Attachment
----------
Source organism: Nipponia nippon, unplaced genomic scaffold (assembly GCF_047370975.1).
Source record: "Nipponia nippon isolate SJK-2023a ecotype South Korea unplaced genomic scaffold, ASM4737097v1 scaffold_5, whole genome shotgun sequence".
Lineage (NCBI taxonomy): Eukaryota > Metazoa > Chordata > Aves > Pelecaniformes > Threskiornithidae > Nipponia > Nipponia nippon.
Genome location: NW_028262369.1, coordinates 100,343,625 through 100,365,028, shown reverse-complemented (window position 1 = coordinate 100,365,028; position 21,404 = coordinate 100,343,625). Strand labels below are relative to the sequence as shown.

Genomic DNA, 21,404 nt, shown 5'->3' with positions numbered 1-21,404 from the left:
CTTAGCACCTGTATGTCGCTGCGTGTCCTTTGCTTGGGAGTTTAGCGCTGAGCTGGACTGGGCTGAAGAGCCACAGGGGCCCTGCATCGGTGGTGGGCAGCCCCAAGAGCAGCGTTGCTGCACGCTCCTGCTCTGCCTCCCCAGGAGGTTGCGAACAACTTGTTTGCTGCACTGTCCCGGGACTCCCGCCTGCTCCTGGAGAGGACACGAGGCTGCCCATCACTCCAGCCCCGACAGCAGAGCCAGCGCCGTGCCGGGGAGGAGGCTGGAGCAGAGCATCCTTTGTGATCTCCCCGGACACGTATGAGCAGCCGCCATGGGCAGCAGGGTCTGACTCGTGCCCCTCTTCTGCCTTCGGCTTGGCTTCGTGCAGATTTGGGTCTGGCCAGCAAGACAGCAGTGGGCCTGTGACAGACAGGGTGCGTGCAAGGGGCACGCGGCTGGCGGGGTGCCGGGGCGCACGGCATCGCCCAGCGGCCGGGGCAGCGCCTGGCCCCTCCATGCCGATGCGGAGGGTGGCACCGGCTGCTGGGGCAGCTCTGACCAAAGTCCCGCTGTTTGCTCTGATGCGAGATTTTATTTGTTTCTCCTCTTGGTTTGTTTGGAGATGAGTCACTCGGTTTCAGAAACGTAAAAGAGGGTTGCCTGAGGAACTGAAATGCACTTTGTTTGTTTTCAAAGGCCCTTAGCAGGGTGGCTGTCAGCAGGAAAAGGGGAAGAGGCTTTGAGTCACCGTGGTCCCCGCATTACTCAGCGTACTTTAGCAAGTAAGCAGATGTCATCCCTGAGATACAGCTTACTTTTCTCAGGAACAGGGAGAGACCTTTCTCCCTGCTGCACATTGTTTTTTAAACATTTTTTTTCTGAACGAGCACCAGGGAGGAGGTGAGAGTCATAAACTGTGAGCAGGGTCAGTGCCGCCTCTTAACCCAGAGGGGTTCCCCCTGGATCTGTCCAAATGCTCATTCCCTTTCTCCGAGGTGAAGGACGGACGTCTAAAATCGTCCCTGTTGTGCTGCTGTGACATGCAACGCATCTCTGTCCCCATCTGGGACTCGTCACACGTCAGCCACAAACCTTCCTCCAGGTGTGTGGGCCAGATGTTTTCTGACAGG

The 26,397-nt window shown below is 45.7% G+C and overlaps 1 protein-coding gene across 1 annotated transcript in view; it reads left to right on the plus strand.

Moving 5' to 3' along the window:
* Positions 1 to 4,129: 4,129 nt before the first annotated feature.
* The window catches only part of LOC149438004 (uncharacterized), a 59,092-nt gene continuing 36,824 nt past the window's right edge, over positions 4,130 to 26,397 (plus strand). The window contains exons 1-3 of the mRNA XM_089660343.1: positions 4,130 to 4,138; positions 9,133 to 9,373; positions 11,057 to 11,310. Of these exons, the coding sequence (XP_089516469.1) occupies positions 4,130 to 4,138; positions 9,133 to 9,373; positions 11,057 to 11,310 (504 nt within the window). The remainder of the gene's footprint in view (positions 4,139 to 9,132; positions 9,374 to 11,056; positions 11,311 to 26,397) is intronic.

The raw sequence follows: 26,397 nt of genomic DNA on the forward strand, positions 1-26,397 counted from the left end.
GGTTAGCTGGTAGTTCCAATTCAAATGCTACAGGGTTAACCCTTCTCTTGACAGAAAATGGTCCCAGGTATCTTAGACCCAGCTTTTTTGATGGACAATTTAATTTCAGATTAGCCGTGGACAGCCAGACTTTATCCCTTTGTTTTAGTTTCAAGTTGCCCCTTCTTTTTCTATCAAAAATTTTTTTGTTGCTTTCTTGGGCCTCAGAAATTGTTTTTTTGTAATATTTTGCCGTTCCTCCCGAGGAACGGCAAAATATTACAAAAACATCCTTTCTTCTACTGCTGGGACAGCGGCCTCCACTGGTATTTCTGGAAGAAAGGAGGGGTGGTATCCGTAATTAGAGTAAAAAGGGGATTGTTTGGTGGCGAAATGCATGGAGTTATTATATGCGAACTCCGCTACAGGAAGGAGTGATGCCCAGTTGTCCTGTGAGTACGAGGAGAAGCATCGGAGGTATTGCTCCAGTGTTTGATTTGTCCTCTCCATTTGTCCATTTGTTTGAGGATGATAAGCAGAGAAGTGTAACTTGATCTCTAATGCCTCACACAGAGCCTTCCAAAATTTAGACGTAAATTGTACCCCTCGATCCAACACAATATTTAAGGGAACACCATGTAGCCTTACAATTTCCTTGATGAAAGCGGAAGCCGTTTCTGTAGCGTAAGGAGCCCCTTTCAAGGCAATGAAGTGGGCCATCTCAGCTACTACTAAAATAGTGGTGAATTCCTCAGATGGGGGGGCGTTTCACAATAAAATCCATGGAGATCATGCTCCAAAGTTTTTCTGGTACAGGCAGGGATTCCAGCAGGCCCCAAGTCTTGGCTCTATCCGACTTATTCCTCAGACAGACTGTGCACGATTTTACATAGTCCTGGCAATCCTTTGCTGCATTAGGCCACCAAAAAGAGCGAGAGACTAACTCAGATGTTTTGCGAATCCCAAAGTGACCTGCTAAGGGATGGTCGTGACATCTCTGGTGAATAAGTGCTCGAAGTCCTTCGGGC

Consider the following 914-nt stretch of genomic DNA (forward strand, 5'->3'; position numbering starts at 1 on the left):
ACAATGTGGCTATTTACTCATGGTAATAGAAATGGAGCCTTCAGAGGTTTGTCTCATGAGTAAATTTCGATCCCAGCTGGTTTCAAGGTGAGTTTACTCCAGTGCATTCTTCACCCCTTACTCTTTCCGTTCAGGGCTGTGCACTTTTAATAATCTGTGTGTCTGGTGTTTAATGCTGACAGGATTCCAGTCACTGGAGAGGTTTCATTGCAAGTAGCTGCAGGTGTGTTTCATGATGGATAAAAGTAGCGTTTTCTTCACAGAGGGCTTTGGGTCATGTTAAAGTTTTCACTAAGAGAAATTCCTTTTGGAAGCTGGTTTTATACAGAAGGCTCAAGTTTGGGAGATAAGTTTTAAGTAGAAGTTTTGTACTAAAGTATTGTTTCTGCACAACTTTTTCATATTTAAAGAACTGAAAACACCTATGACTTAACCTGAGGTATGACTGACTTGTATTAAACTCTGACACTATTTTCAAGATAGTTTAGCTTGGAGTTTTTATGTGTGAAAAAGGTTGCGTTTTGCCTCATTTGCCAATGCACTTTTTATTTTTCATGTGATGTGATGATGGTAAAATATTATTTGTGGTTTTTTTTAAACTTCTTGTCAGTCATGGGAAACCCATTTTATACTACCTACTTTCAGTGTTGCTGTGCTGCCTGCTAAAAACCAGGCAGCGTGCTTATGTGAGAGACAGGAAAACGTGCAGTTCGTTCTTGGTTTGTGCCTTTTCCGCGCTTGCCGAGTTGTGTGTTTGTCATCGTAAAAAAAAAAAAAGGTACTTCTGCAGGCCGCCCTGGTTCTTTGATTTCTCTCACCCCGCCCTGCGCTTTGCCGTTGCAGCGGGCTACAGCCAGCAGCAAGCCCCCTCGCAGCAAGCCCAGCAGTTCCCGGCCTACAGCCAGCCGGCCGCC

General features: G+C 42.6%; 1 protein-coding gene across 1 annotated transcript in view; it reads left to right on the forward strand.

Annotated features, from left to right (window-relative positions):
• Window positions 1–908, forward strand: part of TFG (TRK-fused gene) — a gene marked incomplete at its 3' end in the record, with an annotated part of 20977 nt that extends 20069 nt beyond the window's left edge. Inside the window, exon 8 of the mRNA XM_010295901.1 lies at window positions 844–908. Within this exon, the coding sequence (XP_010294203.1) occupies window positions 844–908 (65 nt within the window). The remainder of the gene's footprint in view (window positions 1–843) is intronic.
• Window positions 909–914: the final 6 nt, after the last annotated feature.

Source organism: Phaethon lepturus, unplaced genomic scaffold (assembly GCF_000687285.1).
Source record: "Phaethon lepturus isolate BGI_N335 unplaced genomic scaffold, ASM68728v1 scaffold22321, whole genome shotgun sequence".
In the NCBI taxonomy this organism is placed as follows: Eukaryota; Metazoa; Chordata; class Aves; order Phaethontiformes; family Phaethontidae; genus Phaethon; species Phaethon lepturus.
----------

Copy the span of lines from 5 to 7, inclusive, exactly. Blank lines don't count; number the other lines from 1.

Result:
Genomic DNA, 21,404 nt, shown 5'->3' with positions numbered 1-21,404 from the left:
CTTAGCACCTGTATGTCGCTGCGTGTCCTTTGCTTGGGAGTTTAGCGCTGAGCTGGACTGGGCTGAAGAGCCACAGGGGCCCTGCATCGGTGGTGGGCAGCCCCAAGAGCAGCGTTGCTGCACGCTCCTGCTCTGCCTCCCCAGGAGGTTGCGAACAACTTGTTTGCTGCACTGTCCCGGGACTCCCGCCTGCTCCTGGAGAGGACACGAGGCTGCCCATCACTCCAGCCCCGACAGCAGAGCCAGCGCCGTGCCGGGGAGGAGGCTGGAGCAGAGCATCCTTTGTGATCTCCCCGGACACGTATGAGCAGCCGCCATGGGCAGCAGGGTCTGACTCGTGCCCCTCTTCTGCCTTCGGCTTGGCTTCGTGCAGATTTGGGTCTGGCCAGCAAGACAGCAGTGGGCCTGTGACAGACAGGGTGCGTGCAAGGGGCACGCGGCTGGCGGGGTGCCGGGGCGCACGGCATCGCCCAGCGGCCGGGGCAGCGCCTGGCCCCTCCATGCCGATGCGGAGGGTGGCACCGGCTGCTGGGGCAGCTCTGACCAAAGTCCCGCTGTTTGCTCTGATGCGAGATTTTATTTGTTTCTCCTCTTGGTTTGTTTGGAGATGAGTCACTCGGTTTCAGAAACGTAAAAGAGGGTTGCCTGAGGAACTGAAATGCACTTTGTTTGTTTTCAAAGGCCCTTAGCAGGGTGGCTGTCAGCAGGAAAAGGGGAAGAGGCTTTGAGTCACCGTGGTCCCCGCATTACTCAGCGTACTTTAGCAAGTAAGCAGATGTCATCCCTGAGATACAGCTTACTTTTCTCAGGAACAGGGAGAGACCTTTCTCCCTGCTGCACATTGTTTTTTAAACATTTTTTTTCTGAACGAGCACCAGGGAGGAGGTGAGAGTCATAAACTGTGAGCAGGGTCAGTGCCGCCTCTTAACCCAGAGGGGTTCCCCCTGGATCTGTCCAAATGCTCATTCCCTTTCTCCGAGGTGAAGGACGGACGTCTAAAATCGTCCCTGTTGTGCTGCTGTGACATGCAACGCATCTCTGTCCCCATCTGGGACTCGTCACACGTCAGCCACAAACCTTCCTCCAGGTGTGTGGGCCAGATGTTTTCTGACAGG

The 26,397-nt window shown below is 45.7% G+C and overlaps 1 protein-coding gene across 1 annotated transcript in view; it reads left to right on the plus strand.